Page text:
Vancouver’s Pacific National Exhibition (PNE) could be setting a new course with its plans to completely redevelop PlayLand amusement park into a new and expanded world-class, Disney-like theme park.
The plan to revitalize the attraction could be completed in two phases over 10 years at a cost of $120 million, expanding the amusement park’s footprint from 15 acres to 22 acres – taking over space currently occupied by Hastings Racecourse’s barns and parking facilities on the northeast corner of Hastings Park. The redevelopment, first envisioned by consultants in 2013, is slated occur over two overlapping phases, with years one to five focused on providing the existing footprint of PlayLand with a makeover and years three to ten focused on the seven acre expansion.
Between five to seven themed lands are envisioned to create a number of unique experiences during a visitor’s length of stay, and each land would offer different types of rides, games, food and beverage, and entertainment. The proposed themed lands include Main Street, Adventure Land, Coastal Village, The District, The Park, and Kids Playce.
A new entrance and pedestrian promenade into PlayLand in the middle of the park flanked with food, patios, retail, and games. Buildings that line the promenade will feature a contemporary West Coast architectural style.
The existing Corkscrew roller coaster will be removed to make space for Main Street and its new rides such as a driving track and a new suspended family coaster.
Located within the new expansion area, it will feature a tree fort village, with bridges and overhanging platforms, and rides that twist and turn through a forest canopy such as a new wild river ride to replace the existing flume ride. Design elements include a forest floor, rock formations, and small waterfalls, and some other aspects will allow guests to learn about the region’s ecological process, biodiversity, and habitats.
A new water-themed land, centred around a new lagoon within the expansion area, celebrates B.C.’s fisheries with wood plank buildings typically seen at historical coastal villages, coupled with decorations such as fish nets, boats, and fishing platforms. There will be rides, a show venue, and a board walk overlooking the lagoon.
On the very northern tip of the park, in this themed land, a major new ‘Launch Coaster’ is envisioned as the park’s newest high-speed roller coaster.
This urban-themed area on the southerneastern corner of the park features the architectural elements of Vancouver’s dockyards, metal panels, steel containers, and brick facades. There will be graffiti stations, an urban rock climbing wall, laser tag, interactive light shows, midway games, and a small concert venue. The historic Wooden Coaster located within this themed land will be retained.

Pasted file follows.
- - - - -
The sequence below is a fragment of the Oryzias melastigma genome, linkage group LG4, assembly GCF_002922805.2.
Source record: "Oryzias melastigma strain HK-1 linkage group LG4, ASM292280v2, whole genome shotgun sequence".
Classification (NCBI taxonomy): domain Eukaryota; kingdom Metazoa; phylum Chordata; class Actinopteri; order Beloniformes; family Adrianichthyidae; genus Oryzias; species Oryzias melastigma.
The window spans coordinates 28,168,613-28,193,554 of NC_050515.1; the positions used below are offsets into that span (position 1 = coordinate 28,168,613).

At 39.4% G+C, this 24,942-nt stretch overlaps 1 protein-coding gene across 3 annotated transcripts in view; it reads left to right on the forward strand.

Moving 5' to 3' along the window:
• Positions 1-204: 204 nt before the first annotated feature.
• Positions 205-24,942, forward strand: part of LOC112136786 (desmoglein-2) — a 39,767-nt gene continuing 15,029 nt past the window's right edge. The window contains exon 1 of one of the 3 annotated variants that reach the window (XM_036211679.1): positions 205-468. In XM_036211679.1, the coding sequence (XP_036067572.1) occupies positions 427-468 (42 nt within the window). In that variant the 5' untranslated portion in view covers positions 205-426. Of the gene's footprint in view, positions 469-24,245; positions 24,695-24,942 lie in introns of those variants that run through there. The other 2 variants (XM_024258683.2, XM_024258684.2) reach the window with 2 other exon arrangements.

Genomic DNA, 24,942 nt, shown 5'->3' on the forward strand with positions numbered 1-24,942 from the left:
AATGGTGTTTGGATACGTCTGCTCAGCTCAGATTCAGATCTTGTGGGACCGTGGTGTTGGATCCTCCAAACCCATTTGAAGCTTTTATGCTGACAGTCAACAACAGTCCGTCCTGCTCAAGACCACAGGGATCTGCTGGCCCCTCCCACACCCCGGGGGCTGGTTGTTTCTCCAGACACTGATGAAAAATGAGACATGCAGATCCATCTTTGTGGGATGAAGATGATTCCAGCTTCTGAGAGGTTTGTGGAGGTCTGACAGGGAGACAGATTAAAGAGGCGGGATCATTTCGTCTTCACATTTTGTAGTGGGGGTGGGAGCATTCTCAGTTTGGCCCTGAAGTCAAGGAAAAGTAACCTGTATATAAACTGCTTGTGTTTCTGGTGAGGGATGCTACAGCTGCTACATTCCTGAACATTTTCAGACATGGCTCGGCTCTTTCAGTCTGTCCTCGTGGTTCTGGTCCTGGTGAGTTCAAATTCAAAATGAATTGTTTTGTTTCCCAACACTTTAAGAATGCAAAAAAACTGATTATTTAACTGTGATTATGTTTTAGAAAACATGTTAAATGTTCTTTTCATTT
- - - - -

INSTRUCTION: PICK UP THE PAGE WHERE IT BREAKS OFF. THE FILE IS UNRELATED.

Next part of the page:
This land, designed for young children, is described as a world of oversized objects, decorated with bright colours and geometric shapes.
The Park is planned as a transitional area between the theme park and Hastings Park’s Festival Meadows and provides guests with a lush green space to enjoy a casual meal or take a break from the sights and sounds. Elements found in this area include curving seat walls, shaded trellises, water fountains, unique futuristic-looking lighting, and casual performances that animate the plaza spaces.
Despite being one of Vancouver’s oldest attractions, PlayLand’s size has not changed with Metro Vancouver’s population growth and one of the most common and increasingly frequent complaints from guests is that its rides are old and dated.
After years of dwindling attendance and growing criticism, the renewal effectively provides the PNE and PlayLand with a much-needed new injection of life. If the expansion plans are approved, planners expect the theme park’s attendance will rise by over 50% from 530,000 to 815,000 guests per year. Revenues for the PNE from solely PlayLand will also double as a result of the improvements and expansion.
According to a City report, an economic analysis performed for the project found that PlayLand would be able to tap into a market of 5.18 million people living within two hours of the park by 2020. However, even with the expansion, PlayLand will still be considerably smaller than Seattle’s Wild Waves Water Park and Enchanted Village (70 acres), Montreal’s La Ronde (146 acres), and Toronto’s Canada’s Wonderland (330 acres).
The PNE is currently seeking approval from Vancouver City Council for a $1.5 million budget to proceed with the next planning and design phase of the project. The cost of the entire project will be financed by the municipal government and repaid through the PNE’s future revenues. PlayLand currently employs 500 people during its operating season, and the expansion when fully complete will add 200 part-time, seasonal and year-round positions.
Detailed planning work for a new PlayLand began about six years ago when City Council approved a Hastings Park and PNE master plan that entailed a new and expanded PlayLand, a renewal of The Fair at the PNE’s attractions, and further greenery work across the park. This includes a new 120,000-square-foot underground exhibition space near the Pacific Coliseum and Agrodome to replace some of the exhibition space demolished in the late-1990s to make way for the Italian Gardens and Sanctuary.
The PNE fairgrounds were opened by Prime Minister Wilfred Laurier in 1910, and the first iteration of the amusement park on the same site – formerly known as “Happy Land” – opened in 1926.
Editor’s note: As already highlighted in the article, the outlined plans are conceptual and have not been finalized. The details are based on the City of Vancouver staff report that will be reviewed by City Council on June 14.